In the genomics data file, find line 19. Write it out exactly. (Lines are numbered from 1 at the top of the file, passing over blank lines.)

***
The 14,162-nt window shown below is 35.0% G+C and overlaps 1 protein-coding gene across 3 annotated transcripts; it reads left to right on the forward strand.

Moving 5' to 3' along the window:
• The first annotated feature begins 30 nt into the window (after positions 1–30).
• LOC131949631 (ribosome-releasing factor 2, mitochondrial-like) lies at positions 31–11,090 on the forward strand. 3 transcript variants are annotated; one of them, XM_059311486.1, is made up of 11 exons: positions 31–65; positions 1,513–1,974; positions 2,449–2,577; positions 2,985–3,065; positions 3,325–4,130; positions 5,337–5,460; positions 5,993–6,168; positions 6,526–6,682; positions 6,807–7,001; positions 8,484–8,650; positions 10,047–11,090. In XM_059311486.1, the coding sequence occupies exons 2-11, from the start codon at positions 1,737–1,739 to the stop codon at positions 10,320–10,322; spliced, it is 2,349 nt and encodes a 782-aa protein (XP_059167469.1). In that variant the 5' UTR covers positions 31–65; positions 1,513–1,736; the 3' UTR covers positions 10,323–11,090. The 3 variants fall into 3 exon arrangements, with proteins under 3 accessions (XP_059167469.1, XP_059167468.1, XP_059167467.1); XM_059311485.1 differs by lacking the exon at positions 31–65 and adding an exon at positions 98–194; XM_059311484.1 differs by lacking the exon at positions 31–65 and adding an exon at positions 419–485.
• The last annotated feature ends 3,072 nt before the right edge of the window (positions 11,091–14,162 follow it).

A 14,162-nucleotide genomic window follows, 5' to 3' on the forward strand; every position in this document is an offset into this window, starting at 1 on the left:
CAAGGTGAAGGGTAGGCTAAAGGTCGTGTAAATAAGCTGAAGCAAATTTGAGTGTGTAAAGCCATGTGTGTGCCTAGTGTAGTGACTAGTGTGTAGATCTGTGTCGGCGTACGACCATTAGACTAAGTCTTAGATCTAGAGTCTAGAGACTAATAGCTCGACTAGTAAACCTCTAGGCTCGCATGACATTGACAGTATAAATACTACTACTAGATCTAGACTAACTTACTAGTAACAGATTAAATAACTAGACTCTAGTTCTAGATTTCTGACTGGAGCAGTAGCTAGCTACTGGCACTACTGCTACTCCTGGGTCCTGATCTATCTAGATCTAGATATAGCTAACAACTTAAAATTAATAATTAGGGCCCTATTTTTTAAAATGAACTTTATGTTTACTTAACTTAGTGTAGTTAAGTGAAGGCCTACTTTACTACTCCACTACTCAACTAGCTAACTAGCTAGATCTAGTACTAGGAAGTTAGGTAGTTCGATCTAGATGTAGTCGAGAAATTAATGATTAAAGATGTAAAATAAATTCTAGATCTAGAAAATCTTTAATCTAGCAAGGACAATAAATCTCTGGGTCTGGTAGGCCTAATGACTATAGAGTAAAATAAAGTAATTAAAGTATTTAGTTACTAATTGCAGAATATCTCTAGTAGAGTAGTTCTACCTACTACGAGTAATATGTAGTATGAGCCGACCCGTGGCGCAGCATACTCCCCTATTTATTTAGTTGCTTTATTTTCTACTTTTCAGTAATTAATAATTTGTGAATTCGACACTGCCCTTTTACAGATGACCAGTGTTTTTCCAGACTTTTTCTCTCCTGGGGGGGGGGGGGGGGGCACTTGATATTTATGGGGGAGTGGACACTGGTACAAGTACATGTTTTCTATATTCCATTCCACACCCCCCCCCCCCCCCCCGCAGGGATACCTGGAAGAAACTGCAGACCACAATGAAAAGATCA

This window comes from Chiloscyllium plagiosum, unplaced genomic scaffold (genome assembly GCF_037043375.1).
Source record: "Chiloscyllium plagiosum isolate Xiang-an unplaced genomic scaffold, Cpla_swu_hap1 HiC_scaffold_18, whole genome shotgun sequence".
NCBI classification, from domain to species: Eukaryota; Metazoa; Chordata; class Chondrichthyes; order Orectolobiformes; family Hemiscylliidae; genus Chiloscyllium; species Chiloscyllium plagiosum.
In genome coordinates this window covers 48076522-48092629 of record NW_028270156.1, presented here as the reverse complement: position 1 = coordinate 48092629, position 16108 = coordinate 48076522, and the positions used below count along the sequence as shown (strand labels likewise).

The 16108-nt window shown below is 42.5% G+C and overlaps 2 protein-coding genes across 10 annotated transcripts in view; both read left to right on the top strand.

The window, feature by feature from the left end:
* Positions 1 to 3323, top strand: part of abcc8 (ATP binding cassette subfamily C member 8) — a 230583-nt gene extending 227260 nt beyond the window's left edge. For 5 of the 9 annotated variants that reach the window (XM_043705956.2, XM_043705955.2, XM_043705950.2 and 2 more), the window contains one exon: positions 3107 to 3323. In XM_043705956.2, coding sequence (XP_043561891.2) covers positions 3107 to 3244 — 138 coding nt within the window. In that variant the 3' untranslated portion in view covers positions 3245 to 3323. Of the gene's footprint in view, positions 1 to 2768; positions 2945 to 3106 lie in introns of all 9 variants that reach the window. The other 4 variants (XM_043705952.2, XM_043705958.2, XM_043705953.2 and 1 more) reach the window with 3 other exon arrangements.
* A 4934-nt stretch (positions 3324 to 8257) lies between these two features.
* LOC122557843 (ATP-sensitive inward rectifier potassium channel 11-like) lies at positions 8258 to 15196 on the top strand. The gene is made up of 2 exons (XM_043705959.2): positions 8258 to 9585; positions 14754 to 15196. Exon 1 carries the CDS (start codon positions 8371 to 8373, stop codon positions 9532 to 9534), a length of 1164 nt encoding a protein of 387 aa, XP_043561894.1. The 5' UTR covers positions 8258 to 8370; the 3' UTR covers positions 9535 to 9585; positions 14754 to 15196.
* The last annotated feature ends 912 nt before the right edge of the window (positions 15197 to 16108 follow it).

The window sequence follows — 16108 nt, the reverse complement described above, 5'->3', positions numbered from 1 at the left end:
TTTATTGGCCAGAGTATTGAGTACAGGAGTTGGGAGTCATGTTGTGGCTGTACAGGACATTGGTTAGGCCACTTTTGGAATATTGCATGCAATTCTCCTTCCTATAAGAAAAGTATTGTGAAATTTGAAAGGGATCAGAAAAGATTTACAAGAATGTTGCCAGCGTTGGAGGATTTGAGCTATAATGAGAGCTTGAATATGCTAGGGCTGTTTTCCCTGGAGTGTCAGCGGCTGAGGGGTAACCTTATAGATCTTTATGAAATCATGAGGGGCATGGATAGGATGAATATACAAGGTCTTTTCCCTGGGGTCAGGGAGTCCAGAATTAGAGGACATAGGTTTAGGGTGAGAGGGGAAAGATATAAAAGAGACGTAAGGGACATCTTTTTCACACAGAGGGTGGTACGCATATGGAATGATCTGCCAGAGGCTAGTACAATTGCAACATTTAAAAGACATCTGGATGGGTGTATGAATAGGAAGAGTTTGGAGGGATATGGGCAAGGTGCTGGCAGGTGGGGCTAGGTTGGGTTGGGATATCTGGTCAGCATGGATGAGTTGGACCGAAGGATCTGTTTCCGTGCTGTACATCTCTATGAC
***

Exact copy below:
TTTATTGGCCAGAGTATTGAGTACAGGAGTTGGGAGTCATGTTGTGGCTGTACAGGACATTGGTTAGGCCACTTTTGGAATATTGCATGCAATTCTCCTTCCTATAAGAAAAGTATTGTGAAATTTGAAAGGGATCAGAAAAGATTTACAAGAATGTTGCCAGCGTTGGAGGATTTGAGCTATAATGAGAGCTTGAATATGCTAGGGCTGTTTTCCCTGGAGTGTCAGCGGCTGAGGGGTAACCTTATAGATCTTTATGAAATCATGAGGGGCATGGATAGGATGAATATACAAGGTCTTTTCCCTGGGGTCAGGGAGTCCAGAATTAGAGGACATAGGTTTAGGGTGAGAGGGGAAAGATATAAAAGAGACGTAAGGGACATCTTTTTCACACAGAGGGTGGTACGCATATGGAATGATCTGCCAGAGGCTAGTACAATTGCAACATTTAAAAGACATCTGGATGGGTGTATGAATAGGAAGAGTTTGGAGGGATATGGGCAAGGTGCTGGCAGGTGGGGCTAGGTTGGGTTGGGATATCTGGTCAGCATGGATGAGTTGGACCGAAGGATCTGTTTCCGTGCTGTACATCTCTATGAC